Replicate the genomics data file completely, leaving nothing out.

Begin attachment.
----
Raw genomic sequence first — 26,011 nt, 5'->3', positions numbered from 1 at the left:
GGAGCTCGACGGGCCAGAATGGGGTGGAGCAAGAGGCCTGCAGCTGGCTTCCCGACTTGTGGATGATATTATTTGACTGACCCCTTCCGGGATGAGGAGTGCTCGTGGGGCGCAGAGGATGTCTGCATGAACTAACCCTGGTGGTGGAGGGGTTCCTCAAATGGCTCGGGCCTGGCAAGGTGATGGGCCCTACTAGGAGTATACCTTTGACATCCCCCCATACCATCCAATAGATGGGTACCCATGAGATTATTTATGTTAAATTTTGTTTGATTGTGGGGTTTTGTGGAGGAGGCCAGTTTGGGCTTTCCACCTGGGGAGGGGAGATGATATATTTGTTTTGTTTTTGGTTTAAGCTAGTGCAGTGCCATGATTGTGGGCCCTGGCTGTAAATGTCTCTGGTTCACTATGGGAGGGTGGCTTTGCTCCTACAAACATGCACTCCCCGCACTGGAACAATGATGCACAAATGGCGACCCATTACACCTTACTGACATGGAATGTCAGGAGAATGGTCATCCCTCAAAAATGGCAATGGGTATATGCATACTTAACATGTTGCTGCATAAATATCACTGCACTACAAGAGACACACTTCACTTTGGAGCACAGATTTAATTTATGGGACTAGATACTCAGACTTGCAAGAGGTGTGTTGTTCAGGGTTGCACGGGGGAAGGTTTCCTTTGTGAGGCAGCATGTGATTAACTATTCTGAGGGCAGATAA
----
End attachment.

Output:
Raw genomic sequence first — 26,011 nt, 5'->3', positions numbered from 1 at the left:
GGAGCTCGACGGGCCAGAATGGGGTGGAGCAAGAGGCCTGCAGCTGGCTTCCCGACTTGTGGATGATATTATTTGACTGACCCCTTCCGGGATGAGGAGTGCTCGTGGGGCGCAGAGGATGTCTGCATGAACTAACCCTGGTGGTGGAGGGGTTCCTCAAATGGCTCGGGCCTGGCAAGGTGATGGGCCCTACTAGGAGTATACCTTTGACATCCCCCCATACCATCCAATAGATGGGTACCCATGAGATTATTTATGTTAAATTTTGTTTGATTGTGGGGTTTTGTGGAGGAGGCCAGTTTGGGCTTTCCACCTGGGGAGGGGAGATGATATATTTGTTTTGTTTTTGGTTTAAGCTAGTGCAGTGCCATGATTGTGGGCCCTGGCTGTAAATGTCTCTGGTTCACTATGGGAGGGTGGCTTTGCTCCTACAAACATGCACTCCCCGCACTGGAACAATGATGCACAAATGGCGACCCATTACACCTTACTGACATGGAATGTCAGGAGAATGGTCATCCCTCAAAAATGGCAATGGGTATATGCATACTTAACATGTTGCTGCATAAATATCACTGCACTACAAGAGACACACTTCACTTTGGAGCACAGATTTAATTTATGGGACTAGATACTCAGACTTGCAAGAGGTGTGTTGTTCAGGGTTGCACGGGGGAAGGTTTCCTTTGTGAGGCAGCATGTGATTAACTATTCTGAGGGCAGATAA